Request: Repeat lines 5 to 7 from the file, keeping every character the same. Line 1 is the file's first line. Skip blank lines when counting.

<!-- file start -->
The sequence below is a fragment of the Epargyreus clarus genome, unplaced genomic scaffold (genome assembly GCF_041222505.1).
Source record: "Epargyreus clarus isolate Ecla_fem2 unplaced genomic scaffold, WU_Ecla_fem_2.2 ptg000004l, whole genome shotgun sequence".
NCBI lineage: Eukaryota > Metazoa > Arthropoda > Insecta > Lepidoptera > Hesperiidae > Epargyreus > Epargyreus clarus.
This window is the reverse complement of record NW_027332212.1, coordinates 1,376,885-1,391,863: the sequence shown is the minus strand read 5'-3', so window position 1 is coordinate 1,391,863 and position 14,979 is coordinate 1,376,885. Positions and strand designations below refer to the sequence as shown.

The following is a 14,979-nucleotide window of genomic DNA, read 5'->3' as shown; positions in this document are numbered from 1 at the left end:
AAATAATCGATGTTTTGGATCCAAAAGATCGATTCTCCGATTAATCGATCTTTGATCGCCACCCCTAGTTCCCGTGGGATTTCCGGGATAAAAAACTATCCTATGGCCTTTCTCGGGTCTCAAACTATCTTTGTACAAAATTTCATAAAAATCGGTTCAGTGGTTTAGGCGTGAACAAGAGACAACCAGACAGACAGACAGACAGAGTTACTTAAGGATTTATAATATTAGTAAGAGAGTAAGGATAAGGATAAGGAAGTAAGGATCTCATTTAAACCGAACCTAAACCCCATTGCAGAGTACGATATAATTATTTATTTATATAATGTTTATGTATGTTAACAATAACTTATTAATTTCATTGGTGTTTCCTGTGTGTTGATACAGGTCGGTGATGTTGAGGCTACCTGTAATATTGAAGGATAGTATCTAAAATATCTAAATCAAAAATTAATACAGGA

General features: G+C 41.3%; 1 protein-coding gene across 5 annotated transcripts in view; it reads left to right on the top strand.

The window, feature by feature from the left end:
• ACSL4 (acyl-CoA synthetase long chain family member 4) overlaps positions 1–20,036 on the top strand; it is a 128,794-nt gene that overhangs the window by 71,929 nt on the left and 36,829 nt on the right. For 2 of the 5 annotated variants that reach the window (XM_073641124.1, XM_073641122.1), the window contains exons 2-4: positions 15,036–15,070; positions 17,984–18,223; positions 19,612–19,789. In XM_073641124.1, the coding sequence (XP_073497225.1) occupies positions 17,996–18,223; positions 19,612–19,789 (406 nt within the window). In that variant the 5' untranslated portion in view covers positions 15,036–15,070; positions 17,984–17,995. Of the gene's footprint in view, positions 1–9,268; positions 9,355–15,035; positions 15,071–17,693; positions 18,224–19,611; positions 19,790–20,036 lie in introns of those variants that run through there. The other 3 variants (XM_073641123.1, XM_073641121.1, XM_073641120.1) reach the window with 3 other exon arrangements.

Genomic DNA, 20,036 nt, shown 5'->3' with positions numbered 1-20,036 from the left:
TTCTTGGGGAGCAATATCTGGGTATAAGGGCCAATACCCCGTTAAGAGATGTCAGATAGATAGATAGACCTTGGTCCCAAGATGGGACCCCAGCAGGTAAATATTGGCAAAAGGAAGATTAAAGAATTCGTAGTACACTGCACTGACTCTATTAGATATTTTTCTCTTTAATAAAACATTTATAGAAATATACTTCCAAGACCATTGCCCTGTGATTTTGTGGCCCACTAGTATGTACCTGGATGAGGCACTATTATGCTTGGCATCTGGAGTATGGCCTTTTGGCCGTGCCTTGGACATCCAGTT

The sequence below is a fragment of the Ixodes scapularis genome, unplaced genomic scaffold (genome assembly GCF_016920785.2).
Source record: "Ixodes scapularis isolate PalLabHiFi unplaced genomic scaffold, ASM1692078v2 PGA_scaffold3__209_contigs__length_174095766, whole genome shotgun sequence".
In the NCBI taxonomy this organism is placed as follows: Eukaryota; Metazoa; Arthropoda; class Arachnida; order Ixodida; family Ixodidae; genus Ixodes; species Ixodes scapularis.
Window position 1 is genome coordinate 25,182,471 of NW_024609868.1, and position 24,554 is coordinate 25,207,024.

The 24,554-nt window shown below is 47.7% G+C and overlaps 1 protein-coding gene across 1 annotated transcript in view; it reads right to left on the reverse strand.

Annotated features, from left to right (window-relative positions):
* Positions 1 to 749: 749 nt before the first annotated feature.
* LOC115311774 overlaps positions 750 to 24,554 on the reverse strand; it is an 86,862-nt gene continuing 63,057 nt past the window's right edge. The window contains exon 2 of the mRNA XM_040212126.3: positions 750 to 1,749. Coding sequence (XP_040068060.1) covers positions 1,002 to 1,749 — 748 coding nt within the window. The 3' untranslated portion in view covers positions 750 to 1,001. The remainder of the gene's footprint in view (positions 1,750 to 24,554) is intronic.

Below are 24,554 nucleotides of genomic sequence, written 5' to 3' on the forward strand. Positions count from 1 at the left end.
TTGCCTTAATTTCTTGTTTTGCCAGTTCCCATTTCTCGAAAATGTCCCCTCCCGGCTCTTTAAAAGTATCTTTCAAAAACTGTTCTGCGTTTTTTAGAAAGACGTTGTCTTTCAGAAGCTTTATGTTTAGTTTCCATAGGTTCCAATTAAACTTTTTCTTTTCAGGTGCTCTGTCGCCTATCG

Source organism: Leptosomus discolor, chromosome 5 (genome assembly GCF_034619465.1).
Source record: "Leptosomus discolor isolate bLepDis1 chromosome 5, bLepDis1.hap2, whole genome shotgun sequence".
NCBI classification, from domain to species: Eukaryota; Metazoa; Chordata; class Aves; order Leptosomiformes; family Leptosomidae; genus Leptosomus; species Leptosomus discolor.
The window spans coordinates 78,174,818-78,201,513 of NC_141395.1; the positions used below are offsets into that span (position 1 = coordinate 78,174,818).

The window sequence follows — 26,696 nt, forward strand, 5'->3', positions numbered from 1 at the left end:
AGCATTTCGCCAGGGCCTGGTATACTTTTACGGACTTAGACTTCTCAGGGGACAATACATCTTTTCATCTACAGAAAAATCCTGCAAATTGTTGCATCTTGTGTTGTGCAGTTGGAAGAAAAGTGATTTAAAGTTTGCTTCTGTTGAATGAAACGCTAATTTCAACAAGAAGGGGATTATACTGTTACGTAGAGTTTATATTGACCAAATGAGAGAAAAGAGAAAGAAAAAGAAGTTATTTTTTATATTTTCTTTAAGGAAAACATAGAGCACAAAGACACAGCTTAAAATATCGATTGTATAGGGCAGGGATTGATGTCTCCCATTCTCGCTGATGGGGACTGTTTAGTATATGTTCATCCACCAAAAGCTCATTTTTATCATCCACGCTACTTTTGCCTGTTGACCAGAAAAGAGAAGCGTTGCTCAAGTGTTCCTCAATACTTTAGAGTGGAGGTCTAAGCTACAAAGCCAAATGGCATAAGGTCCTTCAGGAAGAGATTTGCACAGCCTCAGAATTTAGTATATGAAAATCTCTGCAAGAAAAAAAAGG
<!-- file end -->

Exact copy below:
The following is a 14,979-nucleotide window of genomic DNA, read 5'->3' as shown; positions in this document are numbered from 1 at the left end:
AAATAATCGATGTTTTGGATCCAAAAGATCGATTCTCCGATTAATCGATCTTTGATCGCCACCCCTAGTTCCCGTGGGATTTCCGGGATAAAAAACTATCCTATGGCCTTTCTCGGGTCTCAAACTATCTTTGTACAAAATTTCATAAAAATCGGTTCAGTGGTTTAGGCGTGAACAAGAGACAACCAGACAGACAGACAGACAGAGTTACTTAAGGATTTATAATATTAGTAAGAGAGTAAGGATAAGGATAAGGAAGTAAGGATCTCATTTAAACCGAACCTAAACCCCATTGCAGAGTACGATATAATTATTTATTTATATAATGTTTATGTATGTTAACAATAACTTATTAATTTCATTGGTGTTTCCTGTGTGTTGATACAGGTCGGTGATGTTGAGGCTACCTGTAATATTGAAGGATAGTATCTAAAATATCTAAATCAAAAATTAATACAGGA

General features: G+C 41.3%; 1 protein-coding gene across 5 annotated transcripts in view; it reads left to right on the top strand.